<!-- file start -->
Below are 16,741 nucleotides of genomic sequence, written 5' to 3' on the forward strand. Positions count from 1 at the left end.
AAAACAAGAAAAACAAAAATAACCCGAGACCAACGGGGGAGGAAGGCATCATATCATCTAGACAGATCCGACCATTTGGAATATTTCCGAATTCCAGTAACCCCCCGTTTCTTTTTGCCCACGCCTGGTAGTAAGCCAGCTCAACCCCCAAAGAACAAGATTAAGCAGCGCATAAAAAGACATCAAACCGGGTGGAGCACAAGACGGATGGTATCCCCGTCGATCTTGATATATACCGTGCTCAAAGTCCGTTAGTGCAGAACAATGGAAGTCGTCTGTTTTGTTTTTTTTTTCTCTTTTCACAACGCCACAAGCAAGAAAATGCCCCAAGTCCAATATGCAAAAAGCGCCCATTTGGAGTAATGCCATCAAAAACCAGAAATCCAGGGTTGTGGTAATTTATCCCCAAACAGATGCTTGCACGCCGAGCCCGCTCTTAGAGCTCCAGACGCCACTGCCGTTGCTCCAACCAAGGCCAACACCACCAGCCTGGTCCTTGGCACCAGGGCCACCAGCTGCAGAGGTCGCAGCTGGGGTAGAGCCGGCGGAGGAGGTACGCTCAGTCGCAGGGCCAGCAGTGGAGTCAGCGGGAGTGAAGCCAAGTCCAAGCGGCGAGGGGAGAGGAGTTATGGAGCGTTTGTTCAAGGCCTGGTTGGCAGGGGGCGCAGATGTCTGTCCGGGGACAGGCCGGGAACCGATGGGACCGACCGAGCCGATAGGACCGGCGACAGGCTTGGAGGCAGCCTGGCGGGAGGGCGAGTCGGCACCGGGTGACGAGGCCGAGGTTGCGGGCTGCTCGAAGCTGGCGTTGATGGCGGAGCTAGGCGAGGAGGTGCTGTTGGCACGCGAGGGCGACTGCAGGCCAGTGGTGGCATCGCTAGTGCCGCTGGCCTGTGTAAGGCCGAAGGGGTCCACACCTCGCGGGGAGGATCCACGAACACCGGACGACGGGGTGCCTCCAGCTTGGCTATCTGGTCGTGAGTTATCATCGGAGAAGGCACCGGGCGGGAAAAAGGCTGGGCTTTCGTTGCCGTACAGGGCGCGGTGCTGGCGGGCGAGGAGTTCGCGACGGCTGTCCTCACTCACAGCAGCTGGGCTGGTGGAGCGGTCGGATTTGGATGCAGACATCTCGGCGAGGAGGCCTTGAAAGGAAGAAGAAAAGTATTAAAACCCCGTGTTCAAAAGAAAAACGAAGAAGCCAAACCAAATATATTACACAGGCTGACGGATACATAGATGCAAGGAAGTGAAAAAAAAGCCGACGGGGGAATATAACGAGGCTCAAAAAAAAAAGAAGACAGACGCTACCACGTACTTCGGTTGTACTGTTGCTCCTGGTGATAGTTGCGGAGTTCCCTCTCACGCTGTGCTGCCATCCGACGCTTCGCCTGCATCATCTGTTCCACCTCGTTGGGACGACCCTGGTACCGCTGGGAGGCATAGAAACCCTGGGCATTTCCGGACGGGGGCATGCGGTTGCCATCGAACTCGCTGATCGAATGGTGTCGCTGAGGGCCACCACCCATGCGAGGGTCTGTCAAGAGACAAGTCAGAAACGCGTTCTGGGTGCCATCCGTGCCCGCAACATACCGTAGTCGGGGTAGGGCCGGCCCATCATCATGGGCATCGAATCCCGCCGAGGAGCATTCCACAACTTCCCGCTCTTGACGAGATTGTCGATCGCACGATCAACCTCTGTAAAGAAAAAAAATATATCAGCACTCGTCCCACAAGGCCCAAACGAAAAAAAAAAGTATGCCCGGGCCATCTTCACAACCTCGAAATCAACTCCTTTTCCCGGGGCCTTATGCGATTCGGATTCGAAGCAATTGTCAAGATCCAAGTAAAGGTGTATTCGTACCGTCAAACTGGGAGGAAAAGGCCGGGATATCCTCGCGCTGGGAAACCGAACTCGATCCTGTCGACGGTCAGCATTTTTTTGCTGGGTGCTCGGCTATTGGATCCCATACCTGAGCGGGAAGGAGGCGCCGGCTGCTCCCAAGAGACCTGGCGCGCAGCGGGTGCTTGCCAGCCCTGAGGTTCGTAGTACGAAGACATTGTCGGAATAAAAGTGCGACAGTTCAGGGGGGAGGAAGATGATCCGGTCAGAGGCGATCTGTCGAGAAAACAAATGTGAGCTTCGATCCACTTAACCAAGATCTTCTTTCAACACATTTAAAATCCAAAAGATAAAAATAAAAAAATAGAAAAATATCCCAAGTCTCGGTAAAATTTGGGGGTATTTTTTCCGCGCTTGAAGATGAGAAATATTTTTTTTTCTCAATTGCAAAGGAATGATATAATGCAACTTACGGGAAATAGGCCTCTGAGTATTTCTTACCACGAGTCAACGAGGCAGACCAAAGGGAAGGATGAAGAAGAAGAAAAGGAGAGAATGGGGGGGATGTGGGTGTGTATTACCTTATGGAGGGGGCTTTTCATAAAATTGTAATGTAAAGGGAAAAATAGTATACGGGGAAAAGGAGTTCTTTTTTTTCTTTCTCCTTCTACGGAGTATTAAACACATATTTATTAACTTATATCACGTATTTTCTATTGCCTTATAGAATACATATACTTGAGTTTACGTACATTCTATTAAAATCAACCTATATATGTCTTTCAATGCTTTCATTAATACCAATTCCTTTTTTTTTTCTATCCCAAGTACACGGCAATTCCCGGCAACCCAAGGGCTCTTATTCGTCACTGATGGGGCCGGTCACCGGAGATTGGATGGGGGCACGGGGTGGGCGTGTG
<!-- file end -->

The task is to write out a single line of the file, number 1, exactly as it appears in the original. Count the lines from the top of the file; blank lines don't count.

Below are 16,741 nucleotides of genomic sequence, written 5' to 3' on the forward strand. Positions count from 1 at the left end.